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Abstract: Slide Presentations |

CLINICAL EXPERIENCE OF THE POLYFLEX[TM] STENT IN BENIGN AND MALIGNANT CENTRAL AIRWAY OBSTRUCTION FREE TO VIEW

Ray W. Shepherd, MD; Carla Lamb, MD*; John F. Beamis, MD
Author and Funding Information

Lahey Clinic, Burlington, MA



Chest. 2006;130(4_MeetingAbstracts):110S. doi:10.1378/chest.130.4_MeetingAbstracts.110S-b
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Abstract

PURPOSE: The PolyflexTM (Boston Scientific, Natick, MA) is a silicone covered polyester mesh stent that was introduced as an alternative to existing non-metallic airway stents. Despite its availability for several years there has been very little published clinical experience.

METHODS: A total of 17 stents were placed in 16 patients. 11 (69%) patients had malignant obstruction and 5 (31%) had a benign cause of obstruction. 10 patients had either extrinsic airway compression, endobronchial tumor, or both. Other indications: benign tracheal stenosis (3), post tuberculosis stenosis (1), obstructing granulation tissue (1), and tracheal-esophageal fistula (1). All procedures were performed with rigid bronchoscopy.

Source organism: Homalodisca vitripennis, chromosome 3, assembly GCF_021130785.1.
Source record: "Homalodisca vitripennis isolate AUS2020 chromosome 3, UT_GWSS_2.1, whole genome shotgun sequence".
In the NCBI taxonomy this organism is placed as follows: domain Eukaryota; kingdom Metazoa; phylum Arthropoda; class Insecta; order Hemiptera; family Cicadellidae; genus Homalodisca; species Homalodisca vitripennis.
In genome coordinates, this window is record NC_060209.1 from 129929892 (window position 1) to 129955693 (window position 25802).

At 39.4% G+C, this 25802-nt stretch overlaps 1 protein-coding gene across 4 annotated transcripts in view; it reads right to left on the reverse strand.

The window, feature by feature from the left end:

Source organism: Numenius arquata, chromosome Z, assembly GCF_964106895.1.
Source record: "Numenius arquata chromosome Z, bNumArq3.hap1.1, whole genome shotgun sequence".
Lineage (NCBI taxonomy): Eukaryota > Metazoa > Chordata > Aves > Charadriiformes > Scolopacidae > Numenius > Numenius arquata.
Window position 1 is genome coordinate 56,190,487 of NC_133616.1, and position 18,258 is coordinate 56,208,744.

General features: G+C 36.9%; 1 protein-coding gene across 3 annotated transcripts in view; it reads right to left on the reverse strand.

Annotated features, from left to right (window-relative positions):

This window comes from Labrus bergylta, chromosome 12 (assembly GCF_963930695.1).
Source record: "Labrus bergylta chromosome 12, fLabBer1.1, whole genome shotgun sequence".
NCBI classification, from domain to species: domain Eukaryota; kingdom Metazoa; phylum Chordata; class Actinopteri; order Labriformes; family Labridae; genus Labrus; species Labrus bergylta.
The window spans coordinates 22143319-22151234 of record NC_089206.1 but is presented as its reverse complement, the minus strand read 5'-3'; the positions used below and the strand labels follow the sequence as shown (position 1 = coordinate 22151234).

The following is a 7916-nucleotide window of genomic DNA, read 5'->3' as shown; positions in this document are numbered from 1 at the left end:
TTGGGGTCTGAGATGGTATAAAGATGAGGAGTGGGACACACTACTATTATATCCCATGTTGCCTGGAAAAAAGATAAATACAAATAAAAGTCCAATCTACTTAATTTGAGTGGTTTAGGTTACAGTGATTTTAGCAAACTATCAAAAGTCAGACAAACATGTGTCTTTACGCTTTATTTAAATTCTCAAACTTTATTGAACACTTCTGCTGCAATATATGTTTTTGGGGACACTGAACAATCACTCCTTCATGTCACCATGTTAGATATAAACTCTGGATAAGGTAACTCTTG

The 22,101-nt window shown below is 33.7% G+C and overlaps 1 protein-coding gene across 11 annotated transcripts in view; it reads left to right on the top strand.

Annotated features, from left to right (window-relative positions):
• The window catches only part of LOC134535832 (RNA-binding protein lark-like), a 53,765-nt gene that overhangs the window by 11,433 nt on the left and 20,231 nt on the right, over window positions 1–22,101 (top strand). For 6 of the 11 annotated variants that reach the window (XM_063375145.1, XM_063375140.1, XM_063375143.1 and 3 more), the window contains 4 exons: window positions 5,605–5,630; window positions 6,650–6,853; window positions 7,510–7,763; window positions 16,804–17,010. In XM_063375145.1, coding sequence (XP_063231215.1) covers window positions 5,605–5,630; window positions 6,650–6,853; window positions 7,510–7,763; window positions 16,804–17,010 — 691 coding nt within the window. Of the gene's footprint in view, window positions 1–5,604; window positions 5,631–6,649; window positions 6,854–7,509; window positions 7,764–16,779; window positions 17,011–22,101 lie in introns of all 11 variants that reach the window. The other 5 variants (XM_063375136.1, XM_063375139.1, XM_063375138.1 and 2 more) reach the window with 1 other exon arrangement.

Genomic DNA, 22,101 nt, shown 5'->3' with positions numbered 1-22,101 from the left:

RESULTS: Overall, 9 (56%) patients had complications. 2 patients had stent infection with halitosis and positive cultures. Granulation tissue and circumferential stenosis occurred in 2 patients with benign disease and granulation tissue alone in a third patient. Mucous occlusion requiring stent removal or bronchoscopic mucous clearance occurred in 2 patients. Stent rupture and silicone deterioration occurred at 7 months in 1 patient. Migration requiring stent removal was seen in 2 patients. One tracheal stent patient died at home suddenly from an unknown cause. 4/5 (80%) benign patients had some type of complication and the 5th patient died at home as described above. 5/11 (45%) malignant patients had complications. Three patients with malignant disease had the stent removed from 3 - 22 months after placement due to a good response to other systemic therapy.

CONCLUSION: The PolyflexTM stent may offer some advantage over existing silicone airway stents such as a better inner to outer lumen diameter ratio, but there has been very little data published regarding its clinical efficacy and safety. In our experience the PolyflexTM stent has a high complication rate well beyond that of other widely used silicone stents.

CLINICAL IMPLICATIONS: Use of this stent requires cautious consideration and further clinical experience should be reported. There may be a utility in malignant airway obstruction in a mainstem bronchus. Patients who receive these stents may require close bronchoscopic follow-up.

DISCLOSURE: Carla Lamb, None.

Tuesday, October 24, 2006

10:30 AM - 12:00 PM


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